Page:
Authors: Martha Powell, Future Science Group
Malaria parasites, which have been reported in wild chimps and gorillas, have not previously been detected in bonobos. However, a new study has conducted a more extensive survey of these chimps, uncovering endemic malaria in the eastern-most section of their range and presenting evidence of a new malaria species.
The team, led by Beatrice Hahn (University of Pennsylvania, PA, USA), studies ape relatives of human pathogens, with the aim of gaining greater insight into these diseases. Previously (in 2010) the group discovered that gorillas were the origin of the human malaria parasite Plasmodium falciparum.
In this study, published recently in Nature Communications, they hoped to discover more about whether malaria parasites are present in wild bonobo populations, as Hahn explained: “Not finding any evidence of malaria in wild bonobos just didn’t make sense, given that captive bonobos are susceptible to this infection. We look for biological loopholes to potentially exploit the life history of these pathogens to better understand how they cross over to humans.”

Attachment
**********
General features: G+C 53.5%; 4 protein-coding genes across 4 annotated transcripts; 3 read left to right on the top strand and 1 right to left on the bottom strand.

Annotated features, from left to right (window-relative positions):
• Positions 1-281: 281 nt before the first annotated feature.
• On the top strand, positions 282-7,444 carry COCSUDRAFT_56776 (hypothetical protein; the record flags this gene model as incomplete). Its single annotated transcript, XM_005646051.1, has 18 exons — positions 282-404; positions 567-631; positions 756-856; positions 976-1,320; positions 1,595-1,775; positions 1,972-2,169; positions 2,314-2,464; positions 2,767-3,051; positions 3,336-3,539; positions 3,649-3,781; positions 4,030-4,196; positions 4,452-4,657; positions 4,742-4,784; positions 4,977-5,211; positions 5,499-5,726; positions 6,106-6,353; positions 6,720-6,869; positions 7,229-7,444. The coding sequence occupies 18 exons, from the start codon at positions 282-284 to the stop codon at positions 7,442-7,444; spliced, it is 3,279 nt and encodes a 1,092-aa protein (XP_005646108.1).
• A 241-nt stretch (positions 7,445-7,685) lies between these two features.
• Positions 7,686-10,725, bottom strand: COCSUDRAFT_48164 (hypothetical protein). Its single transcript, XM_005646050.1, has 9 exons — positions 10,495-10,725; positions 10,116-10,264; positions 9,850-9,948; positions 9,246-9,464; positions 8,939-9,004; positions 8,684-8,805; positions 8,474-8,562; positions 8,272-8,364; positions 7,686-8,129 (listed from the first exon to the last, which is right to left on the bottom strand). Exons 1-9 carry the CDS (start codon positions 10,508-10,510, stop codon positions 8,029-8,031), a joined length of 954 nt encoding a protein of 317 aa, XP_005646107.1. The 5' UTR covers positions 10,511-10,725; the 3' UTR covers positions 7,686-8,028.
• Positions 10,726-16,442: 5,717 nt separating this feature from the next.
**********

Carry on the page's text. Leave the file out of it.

The researchers used a sensitive assay, which allowed them to gather genetic information about malaria parasites from fecal samples gathered from forest floor, overall testing 1556 samples from 11 field sites across Africa.
The team discovered that bonobos are susceptible to wide variety of malaria species, including a previously unreported Laverania species that appears to be specific to bonobos, termed Plasmodium lomamiensis. However, they noted that natural infection was only detected in the eastern-most part of the bonobo range, therefore appearing to be geographically restricted.
Co-first author, Weimin Liu (University of Pennsylvania) commented: “For now, the geographic restriction of bonobo Plasmodium infection remains a mystery.”
The other first author, Scott Sherrill (University of Pennsylvania), added: “We have yet to identify the causes. We looked at what plants bonobos eat and what types of bacteria make up their gut microbiome, but these could not explain the absence of Plasmodium from most of the bonobo sites. From this, we suspect that factors that influence parasite transmission are involved.”
The team state that it is important to understand more about ape parasites, what factors affect their host-specificity and distribution, in addition to gathering information on whether there are circumstances under which any of them could cross the species barrier to humans.
Sources: Liu W, Sherill-Mix A, Learn GH et al. Wild bonobos host geographically restricted malaria parasites including a putative new Laverania species. Nat Comms. doi:10.1038/s41467-017-01798-5 (2017); www.eurekalert.org/emb_releases/2017-11/uops-psi112017.php